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7 Tools for Fighting Lust
Lust is something that every man (and woman) must contend with. The struggle with lust doesn't end with marriage. In dealing with the lust issue, I've found that a combination of various approaches works synergistically in the battle. These are seven tools to implement in your life if you are having trouble with sexual temptation.
1. Set Up Boundaries
If you are struggling with pornography, set up a filter on your computer. If you are tempted to talk to others inappropriately, delete their numbers off your phone. Set up boundaries to help you think twice when you are at your weakest point. This one strategy is not enough to prevent you from acting out. Implementing these other tools will help you get to the emotional-spiritual root of your addiction.
2. Foster Accountable Friendships
How many other people really know you? Do you have friends that are like brothers (or sisters if you’re a woman) that you can turn to? A man needs more than just his wife for support. Your wife is primary, but you also need other godly men to open up to and be real with. The same is true for women. You need other sisters in Christ you can open up to. You can keep each other accountable and build one another up. If you don't have friends like this, ask God to help you find godly friends, and be willing to be the first one to reach out.
3. Spend Time with God
Yes, I know this one is touted over and over again. But we are so bombarded with work, internet, and cellphones, how often do you sit down to intentionally read scripture, pray, and meditate? I tell others to pray in a way that is honest, open and real. God is not afraid of your emotions. Much catharsis can be found in expressing how you feel to God and resting in his presence. Try doing absolutely nothing for ten minutes every day and simply listen and wait for God to speak. You may be surprised at what you hear. Spending time with God builds up your mind so that you can think positively and redemptively.
4. Engage Your Thoughts
Ignoring sexual thoughts works sometimes, but other times such thoughts can return with a vengeance. Just telling yourself 'no' can make your sinful nature fight back even harder. Try engaging with what you are tempted to think about. This doesn't mean indulging in your temptation, but ask yourself why you are thinking that way. A good way to process your thoughts is to start a journal. Make a practice of viewing others as daughters and sons of God. Also take note if there are parts of you that are afraid or resentful toward those of the opposite sex. Such unresolved issues may be the root of your addiction.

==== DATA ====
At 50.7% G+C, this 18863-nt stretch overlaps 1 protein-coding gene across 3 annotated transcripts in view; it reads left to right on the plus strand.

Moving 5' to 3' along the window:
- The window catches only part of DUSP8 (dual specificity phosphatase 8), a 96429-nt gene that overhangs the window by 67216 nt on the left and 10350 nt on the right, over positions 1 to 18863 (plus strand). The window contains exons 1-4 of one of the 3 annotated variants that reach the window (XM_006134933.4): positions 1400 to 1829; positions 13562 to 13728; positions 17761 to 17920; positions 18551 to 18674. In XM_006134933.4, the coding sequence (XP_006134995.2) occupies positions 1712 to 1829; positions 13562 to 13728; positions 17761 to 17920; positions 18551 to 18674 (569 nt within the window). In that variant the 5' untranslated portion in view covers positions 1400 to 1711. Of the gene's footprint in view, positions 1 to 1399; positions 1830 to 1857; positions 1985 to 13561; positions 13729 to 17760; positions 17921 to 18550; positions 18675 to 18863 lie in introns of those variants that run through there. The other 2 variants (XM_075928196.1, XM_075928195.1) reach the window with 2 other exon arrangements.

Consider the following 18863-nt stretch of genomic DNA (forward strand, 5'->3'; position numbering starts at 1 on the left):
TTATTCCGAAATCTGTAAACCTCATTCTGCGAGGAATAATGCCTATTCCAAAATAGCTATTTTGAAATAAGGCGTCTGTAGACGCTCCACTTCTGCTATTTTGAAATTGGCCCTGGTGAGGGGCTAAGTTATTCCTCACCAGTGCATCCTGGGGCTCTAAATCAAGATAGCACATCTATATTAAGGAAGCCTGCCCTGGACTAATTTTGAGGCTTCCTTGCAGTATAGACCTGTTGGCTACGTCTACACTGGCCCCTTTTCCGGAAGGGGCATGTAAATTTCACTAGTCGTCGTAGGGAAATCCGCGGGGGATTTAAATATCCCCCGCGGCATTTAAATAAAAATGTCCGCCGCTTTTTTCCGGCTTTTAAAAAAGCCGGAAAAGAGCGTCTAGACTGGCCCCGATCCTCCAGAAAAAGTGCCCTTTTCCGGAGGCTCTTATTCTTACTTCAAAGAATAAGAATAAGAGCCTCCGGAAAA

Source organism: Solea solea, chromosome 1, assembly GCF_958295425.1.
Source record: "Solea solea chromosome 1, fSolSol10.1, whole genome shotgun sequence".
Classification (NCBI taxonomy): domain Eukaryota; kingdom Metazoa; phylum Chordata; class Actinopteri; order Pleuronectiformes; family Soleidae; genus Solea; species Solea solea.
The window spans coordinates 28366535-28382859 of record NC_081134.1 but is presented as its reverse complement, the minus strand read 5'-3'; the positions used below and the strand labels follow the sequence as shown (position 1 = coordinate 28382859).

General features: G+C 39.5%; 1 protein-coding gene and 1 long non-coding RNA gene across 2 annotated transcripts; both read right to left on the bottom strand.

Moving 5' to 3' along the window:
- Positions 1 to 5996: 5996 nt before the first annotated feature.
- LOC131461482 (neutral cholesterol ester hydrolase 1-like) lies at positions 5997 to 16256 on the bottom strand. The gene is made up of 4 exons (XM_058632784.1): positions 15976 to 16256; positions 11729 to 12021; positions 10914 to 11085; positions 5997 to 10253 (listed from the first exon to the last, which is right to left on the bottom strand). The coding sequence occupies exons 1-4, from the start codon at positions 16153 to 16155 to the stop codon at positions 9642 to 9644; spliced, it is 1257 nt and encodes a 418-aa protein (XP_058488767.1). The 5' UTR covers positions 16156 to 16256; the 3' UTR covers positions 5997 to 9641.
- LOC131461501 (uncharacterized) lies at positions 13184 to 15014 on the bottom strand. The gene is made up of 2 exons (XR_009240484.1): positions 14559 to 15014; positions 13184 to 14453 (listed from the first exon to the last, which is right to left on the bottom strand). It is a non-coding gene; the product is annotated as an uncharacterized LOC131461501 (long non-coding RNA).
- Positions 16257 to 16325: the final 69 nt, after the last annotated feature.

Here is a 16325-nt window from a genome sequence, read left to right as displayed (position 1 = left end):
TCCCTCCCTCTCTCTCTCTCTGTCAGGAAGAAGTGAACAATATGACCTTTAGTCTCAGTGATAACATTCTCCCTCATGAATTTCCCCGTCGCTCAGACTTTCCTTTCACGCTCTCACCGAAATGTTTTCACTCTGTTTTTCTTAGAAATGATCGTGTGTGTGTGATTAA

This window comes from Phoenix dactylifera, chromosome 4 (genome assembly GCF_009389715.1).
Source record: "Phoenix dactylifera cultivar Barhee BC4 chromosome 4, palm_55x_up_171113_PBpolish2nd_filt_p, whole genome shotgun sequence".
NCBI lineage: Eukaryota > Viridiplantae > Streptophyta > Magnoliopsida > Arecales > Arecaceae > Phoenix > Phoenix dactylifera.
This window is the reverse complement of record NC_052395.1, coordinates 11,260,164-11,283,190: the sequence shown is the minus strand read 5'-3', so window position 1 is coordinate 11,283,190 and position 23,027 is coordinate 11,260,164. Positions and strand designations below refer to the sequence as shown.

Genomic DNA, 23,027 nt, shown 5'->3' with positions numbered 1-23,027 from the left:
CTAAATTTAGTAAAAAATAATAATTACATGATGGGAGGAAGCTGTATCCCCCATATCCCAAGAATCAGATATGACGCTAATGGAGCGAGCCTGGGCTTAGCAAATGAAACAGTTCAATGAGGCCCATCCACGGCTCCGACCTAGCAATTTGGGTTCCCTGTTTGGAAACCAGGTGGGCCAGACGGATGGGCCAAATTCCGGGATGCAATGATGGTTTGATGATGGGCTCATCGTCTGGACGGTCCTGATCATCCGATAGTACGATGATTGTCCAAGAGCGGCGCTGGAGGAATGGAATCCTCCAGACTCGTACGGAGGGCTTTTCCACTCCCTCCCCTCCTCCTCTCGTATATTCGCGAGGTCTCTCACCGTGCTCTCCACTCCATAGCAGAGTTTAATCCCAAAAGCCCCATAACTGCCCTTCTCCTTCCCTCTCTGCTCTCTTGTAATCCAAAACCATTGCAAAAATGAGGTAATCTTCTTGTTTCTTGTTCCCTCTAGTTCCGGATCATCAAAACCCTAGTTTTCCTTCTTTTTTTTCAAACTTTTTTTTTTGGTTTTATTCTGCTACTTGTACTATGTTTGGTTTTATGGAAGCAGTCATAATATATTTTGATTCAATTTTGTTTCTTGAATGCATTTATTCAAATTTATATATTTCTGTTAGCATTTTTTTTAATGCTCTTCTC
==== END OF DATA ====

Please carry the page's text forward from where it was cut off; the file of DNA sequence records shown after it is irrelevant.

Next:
5. Notice Your Triggers
Recognizing a woman's beauty is unavoidable. But turning acknowledgment into ardent desire is lust. Notice when you are feeling B.L.A.S.T.'ed (Bored, Lonely, Angry, Stressed or Tired). Your physical wellbeing has more effect on your spiritual-emotional wellbeing than you realize. Maybe it's time to eat healthier, exercise or be intentional about getting enough rest at night.
6. Build Self-Esteem
Many who turn to pornography or other forms of sexual temptation have issues with their own self esteem. As a man, finding an attractive woman to validate your feelings of inferiority will only work temporarily. A woman cannot validate or affirm a man, only God can. Learning to accept yourself and finding your identity in Christ is key.
7. Embrace Intimacy
Your sexuality was not meant to be used irresponsibly or ignored all together. All that energy was intended by God to be funneled into a one-on-one intimate relationship with one other person. If you are married and struggling with sexual temptation, there is likely a part of you that is avoiding intimacy. Such parts can find healing through all the other tools mentioned above and can also be addressed in counseling.